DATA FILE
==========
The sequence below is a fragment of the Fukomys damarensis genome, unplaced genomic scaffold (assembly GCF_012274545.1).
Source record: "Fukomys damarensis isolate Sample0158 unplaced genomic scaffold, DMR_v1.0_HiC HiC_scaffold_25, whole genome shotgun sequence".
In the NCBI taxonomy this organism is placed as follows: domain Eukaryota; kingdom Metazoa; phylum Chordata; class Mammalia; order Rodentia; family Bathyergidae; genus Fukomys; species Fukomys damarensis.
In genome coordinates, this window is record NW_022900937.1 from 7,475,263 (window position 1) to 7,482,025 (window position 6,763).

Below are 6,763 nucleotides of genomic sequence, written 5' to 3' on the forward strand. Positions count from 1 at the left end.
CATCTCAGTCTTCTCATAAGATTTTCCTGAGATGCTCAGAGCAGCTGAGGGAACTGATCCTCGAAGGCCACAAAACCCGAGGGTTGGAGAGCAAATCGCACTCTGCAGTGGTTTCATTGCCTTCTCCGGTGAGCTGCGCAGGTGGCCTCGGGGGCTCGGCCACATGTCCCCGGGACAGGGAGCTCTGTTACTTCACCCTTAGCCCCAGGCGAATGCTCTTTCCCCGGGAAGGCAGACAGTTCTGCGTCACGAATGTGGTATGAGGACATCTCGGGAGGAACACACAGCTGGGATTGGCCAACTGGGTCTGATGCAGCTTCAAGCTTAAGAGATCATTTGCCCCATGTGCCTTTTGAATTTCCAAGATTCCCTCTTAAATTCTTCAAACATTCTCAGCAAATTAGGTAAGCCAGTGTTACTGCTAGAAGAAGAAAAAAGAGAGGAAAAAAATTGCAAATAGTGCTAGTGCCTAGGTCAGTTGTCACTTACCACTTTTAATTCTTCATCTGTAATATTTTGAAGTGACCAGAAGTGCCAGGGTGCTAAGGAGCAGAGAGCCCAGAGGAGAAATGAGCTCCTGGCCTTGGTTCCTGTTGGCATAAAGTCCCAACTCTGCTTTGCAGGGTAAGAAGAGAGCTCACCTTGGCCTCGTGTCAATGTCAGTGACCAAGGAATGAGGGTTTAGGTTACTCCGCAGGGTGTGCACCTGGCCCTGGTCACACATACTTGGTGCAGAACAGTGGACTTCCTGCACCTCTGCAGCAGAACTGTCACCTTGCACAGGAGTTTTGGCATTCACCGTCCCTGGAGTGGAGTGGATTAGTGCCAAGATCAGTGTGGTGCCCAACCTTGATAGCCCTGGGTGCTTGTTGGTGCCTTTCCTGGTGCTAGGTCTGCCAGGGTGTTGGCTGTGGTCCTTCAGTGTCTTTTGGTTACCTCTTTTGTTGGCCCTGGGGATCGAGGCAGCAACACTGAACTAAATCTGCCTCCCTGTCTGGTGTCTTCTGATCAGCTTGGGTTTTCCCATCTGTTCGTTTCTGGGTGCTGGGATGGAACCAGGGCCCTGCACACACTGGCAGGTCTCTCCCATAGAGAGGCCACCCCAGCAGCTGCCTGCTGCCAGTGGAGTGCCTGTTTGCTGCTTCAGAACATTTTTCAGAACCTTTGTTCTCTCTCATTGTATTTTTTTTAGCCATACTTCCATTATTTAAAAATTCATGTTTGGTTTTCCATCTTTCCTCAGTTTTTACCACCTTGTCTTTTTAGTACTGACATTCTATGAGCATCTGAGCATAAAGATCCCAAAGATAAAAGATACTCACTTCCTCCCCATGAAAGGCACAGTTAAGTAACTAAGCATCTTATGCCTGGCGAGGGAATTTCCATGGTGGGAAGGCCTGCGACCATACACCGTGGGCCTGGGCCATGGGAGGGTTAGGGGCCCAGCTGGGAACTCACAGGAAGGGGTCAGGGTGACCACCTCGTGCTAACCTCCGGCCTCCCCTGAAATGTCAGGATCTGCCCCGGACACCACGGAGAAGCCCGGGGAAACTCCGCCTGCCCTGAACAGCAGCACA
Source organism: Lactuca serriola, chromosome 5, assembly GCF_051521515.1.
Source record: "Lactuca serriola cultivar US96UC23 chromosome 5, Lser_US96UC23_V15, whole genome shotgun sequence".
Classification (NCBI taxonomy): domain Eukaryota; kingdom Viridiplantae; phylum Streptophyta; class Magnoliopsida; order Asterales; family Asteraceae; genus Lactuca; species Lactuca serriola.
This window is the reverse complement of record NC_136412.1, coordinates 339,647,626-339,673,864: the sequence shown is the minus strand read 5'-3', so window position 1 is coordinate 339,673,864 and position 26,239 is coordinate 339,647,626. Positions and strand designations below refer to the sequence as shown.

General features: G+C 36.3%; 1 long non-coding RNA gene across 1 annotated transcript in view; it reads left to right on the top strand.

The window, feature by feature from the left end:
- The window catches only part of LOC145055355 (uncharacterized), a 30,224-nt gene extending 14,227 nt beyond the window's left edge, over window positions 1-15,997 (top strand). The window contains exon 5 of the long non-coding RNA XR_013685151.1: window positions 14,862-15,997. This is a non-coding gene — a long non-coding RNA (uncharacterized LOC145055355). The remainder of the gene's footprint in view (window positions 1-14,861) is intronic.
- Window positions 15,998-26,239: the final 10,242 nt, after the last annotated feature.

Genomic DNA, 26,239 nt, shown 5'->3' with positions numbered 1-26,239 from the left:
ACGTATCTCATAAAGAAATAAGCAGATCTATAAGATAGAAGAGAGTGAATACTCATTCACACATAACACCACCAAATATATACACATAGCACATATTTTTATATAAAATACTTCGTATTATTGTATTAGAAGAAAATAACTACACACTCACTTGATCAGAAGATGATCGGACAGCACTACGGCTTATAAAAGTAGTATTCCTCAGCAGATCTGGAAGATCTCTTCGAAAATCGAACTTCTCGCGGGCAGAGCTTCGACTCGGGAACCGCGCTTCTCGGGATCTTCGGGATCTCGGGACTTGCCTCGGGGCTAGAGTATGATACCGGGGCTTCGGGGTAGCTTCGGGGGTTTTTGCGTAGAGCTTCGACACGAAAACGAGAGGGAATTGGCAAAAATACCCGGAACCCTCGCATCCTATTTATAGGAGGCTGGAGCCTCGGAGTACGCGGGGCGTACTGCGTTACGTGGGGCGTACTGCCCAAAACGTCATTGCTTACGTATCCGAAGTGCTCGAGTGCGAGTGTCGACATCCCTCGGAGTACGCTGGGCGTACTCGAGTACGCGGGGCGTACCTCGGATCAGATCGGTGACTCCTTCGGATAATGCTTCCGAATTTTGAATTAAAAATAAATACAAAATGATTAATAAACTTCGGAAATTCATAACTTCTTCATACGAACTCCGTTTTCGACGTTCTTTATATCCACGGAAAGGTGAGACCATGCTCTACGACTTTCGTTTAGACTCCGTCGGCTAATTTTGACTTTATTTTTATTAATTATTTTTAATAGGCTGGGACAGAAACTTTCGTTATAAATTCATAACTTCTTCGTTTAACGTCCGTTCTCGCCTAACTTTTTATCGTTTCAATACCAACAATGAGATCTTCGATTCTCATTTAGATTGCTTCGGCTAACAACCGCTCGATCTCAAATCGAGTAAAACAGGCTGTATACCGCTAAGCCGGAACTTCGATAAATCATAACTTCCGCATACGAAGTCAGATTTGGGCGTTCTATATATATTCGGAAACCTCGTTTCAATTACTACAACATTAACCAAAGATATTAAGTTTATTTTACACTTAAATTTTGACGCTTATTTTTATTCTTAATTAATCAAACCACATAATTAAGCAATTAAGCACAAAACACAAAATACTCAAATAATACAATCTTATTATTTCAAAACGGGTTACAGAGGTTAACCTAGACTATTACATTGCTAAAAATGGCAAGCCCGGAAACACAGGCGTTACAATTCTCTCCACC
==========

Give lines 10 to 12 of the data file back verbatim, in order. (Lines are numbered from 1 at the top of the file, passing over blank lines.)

This window is the reverse complement of record NC_136412.1, coordinates 339,647,626-339,673,864: the sequence shown is the minus strand read 5'-3', so window position 1 is coordinate 339,673,864 and position 26,239 is coordinate 339,647,626. Positions and strand designations below refer to the sequence as shown.

General features: G+C 36.3%; 1 long non-coding RNA gene across 1 annotated transcript in view; it reads left to right on the top strand.

The window, feature by feature from the left end: